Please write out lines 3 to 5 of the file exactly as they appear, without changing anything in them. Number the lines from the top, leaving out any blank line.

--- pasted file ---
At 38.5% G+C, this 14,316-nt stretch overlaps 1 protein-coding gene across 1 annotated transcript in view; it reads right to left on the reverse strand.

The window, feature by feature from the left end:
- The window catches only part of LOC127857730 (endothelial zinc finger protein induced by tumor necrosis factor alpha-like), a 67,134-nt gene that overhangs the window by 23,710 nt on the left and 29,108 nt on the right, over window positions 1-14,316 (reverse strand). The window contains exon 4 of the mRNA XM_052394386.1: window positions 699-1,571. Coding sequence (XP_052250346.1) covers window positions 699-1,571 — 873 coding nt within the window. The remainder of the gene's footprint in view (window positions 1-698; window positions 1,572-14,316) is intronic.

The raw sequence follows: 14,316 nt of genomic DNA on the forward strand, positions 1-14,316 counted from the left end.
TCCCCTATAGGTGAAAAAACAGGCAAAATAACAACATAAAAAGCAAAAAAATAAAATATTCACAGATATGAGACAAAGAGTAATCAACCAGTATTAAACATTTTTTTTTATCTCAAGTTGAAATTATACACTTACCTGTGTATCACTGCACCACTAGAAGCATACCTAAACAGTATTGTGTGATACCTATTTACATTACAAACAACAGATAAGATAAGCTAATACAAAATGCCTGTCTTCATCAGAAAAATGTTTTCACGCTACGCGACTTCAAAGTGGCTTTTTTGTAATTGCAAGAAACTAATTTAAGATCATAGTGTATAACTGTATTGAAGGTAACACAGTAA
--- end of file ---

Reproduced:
- The window catches only part of LOC127857730 (endothelial zinc finger protein induced by tumor necrosis factor alpha-like), a 67,134-nt gene that overhangs the window by 23,710 nt on the left and 29,108 nt on the right, over window positions 1-14,316 (reverse strand). The window contains exon 4 of the mRNA XM_052394386.1: window positions 699-1,571. Coding sequence (XP_052250346.1) covers window positions 699-1,571 — 873 coding nt within the window. The remainder of the gene's footprint in view (window positions 1-698; window positions 1,572-14,316) is intronic.

The raw sequence follows: 14,316 nt of genomic DNA on the forward strand, positions 1-14,316 counted from the left end.
TCCCCTATAGGTGAAAAAACAGGCAAAATAACAACATAAAAAGCAAAAAAATAAAATATTCACAGATATGAGACAAAGAGTAATCAACCAGTATTAAACATTTTTTTTTATCTCAAGTTGAAATTATACACTTACCTGTGTATCACTGCACCACTAGAAGCATACCTAAACAGTATTGTGTGATACCTATTTACATTACAAACAACAGATAAGATAAGCTAATACAAAATGCCTGTCTTCATCAGAAAAATGTTTTCACGCTACGCGACTTCAAAGTGGCTTTTTTGTAATTGCAAGAAACTAATTTAAGATCATAGTGTATAACTGTATTGAAGGTAACACAGTAA